Locus Biosciences Gets CARB-X Funding for New UTI Therapy

Locus logo

Morrisville-based Locus Biosciences is at it again.

The clinical-stage biotechnology company has signed an agreement with a global non-profit to help fund a new CRISPR Cas3 antibacterial therapy to treat recurrent urinary tract infections (UTIs). Locus also intends to advance the product for lung, intra-abdominal and bloodstream infections.

The therapy, LPB-KP01, targets the bacterial pathogen K. pneumoniae. The non-profit organization, Combating Antibiotic-Resistant Bacteria Biopharmaceutical Accelerator (CARB-X) , will provide up to $12.5 million of the $14.8 million needed to advance LPB-KP01. CARB-X supports research and development to address the rising threat of drug-resistant bacteria.

Locus already is working on another investigational product, LBP-EC01, that uses CRISPR Cas3 to treat E. coli bacteria-caused  UTIs. About half the $144 million needed to fund Phase 2 and Phase 3 clinical trials for that therapy is being provided by the Biomedical Advanced Research and Development Authority, a unit of the U.S. Department of Health and Human Services. 

Close to 150 million people worldwide suffer from UTIs each year. Nearly 40% of patients have a recurring problem from difficult-to-treat strains of the infection that are resistant to commonly used antibiotics. The two Locus therapies have the potential to successfully treat more than 90% of all UTIs – regardless of underlying drug resistance – according to Locus.

Add to that an agreement the company inked last year with Janssen Pharmaceuticals, a unit of Johnson & Johnson, worth up to $818 million. That funding will be used to develop, manufacture and commercialize a CRISPER Cas3 product to attack infections of the respiratory tract and other organ systems. 

CRISPR-enhanced pipeline targets wide range of ailments

The most recent funding from CARB-X “is another important validation of Locus’ rapid development of innovative CRISPR-Cas3-enhanced bacteriophage products...,” said Locus CEO Paul Garofolo. He noted that the support helps the company advance a pipeline of therapies targeted at the four most common bacterial pathogens, as well as inflammatory bowel disease and other microbiome-related disorders, infections associated with immune checkpoint inhibitors, and colorectal cancer.

Locus scientists. -- Locus photo
Locus scientists. -- Locus photo

Locus said its arsenal of products could potentially treat more than half the bacterial infections in the world and help tackle future pandemics. 

The company got its start in 2015 as a North Carolina State University spin-out. The North Carolina Biotechnology Center supported its early development with $325,000 in loans. Three of Locus’ four scientific founders also have received NCBiotech grants totaling more than $300,000.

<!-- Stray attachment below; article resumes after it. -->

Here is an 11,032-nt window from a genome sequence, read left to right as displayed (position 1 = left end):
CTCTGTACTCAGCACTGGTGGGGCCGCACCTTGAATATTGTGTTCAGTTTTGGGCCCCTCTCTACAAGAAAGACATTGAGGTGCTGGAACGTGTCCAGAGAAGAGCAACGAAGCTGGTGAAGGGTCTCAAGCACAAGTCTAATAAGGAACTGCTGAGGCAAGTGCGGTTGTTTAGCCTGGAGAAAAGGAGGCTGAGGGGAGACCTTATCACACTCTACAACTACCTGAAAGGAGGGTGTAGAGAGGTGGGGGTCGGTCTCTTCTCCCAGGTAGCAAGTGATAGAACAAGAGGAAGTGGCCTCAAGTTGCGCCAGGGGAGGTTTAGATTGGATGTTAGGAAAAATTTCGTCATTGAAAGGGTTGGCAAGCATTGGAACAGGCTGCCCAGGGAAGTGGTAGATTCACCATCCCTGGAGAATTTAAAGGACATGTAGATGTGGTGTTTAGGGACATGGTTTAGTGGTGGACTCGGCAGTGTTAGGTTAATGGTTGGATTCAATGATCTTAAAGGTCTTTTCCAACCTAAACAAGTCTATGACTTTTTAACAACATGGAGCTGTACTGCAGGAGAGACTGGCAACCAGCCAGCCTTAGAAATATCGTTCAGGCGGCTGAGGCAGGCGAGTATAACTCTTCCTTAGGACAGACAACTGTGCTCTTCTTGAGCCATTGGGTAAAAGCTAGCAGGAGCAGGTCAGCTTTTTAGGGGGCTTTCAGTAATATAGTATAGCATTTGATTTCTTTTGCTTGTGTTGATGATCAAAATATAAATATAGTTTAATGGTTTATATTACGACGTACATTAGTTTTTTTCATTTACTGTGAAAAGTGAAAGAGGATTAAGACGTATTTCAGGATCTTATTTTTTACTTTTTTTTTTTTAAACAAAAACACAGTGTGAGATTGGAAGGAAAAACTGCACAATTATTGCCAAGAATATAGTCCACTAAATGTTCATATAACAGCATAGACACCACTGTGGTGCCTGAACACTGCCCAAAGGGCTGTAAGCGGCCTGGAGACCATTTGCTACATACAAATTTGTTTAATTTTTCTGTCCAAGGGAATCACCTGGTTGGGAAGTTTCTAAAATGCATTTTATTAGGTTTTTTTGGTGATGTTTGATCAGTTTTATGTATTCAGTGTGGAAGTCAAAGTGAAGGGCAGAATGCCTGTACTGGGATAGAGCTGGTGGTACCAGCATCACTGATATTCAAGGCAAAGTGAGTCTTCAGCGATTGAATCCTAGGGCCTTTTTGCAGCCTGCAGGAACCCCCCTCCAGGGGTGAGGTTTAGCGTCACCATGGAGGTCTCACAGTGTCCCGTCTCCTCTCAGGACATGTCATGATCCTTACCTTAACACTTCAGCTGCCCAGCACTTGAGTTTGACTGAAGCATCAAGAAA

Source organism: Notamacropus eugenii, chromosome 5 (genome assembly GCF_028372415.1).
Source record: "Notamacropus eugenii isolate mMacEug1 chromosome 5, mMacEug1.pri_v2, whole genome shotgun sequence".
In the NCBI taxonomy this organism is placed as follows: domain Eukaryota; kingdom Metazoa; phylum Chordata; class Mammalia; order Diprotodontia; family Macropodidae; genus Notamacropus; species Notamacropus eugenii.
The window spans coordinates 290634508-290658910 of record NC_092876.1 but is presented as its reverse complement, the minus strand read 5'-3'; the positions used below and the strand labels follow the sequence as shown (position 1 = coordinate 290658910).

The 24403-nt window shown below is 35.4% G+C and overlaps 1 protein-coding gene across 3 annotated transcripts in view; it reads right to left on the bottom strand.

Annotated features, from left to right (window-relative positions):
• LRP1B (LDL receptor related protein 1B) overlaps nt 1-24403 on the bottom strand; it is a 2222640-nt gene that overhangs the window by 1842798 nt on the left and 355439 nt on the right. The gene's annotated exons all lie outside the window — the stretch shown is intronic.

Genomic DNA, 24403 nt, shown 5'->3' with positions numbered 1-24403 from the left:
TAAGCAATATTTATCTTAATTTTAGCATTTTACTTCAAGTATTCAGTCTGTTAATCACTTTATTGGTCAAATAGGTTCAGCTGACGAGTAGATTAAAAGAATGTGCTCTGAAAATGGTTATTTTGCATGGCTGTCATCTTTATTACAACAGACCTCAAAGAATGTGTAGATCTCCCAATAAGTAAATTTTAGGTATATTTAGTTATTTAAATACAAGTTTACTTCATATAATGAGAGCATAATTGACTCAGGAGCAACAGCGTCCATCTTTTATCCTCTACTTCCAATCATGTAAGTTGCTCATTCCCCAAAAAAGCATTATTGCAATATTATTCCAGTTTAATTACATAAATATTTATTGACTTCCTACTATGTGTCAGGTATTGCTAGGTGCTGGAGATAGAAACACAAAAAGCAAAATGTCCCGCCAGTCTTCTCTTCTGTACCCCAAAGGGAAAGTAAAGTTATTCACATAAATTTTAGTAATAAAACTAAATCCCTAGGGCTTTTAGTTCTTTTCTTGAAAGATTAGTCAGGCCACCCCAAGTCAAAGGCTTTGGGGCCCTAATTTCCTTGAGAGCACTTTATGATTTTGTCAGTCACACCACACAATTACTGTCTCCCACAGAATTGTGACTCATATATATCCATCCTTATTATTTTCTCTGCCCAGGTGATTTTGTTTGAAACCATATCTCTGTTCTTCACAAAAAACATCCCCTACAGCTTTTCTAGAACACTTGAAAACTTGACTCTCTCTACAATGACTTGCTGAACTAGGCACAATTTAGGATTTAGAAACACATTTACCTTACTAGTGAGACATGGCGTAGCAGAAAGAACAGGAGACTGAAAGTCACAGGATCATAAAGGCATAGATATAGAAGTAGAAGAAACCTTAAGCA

The company’s sweet spot is Type 1 CRISPER-Cas3-enhanced bacteriophage therapeutics. It starts with naturally occurring bacteriophage (phage) viruses that infect and replicate within bacteria. Locus increases their ability to kill germs by arming them with CRISPR-Cas3 DNA-targeting technology.

CRISPR – the acronym for Clustered Regularly Interspaced Short Palindromic Repeats – is a naturally occurring immune system that bacteria use to fight infection.

CRISPR Cas9 technology also a potentially potent infection fighter

In recent years, scientists have adopted one form of CRSPR – Cas9 – to edit DNA at specific points in the genome. Locus’ introduction of CRISPR-Cas3 is unique and important because, unlike Cas9, it shreds the target DNA, leading to cell death. That helps destroy residual bacteria that could otherwise survive infection by the bacteriophage and lead to drug resistance.

The Locus technology is a potentially powerful tool that can attack a variety of different infections. And it’s believed to be safe for healthy cells because it selectively kills targeted bacteria while leaving good bacteria in the body unharmed.

Bacteriophages have been used to fight pathogens since the early 20th century, but usually weren’t effective enough on their own to treat serious infections. So their use was relegated to the back burner as more successful antibiotics were developed.

Now, rising antibiotic resistance and the emergence of superbugs – along with new research and recent advances in CRISPR technology – have caused scientists to take a fresh look. And that’s playing to Locus’ strengths.

Bryant Haskins, NCBiotech Writer
Mon, 11/16/2020 - 13:29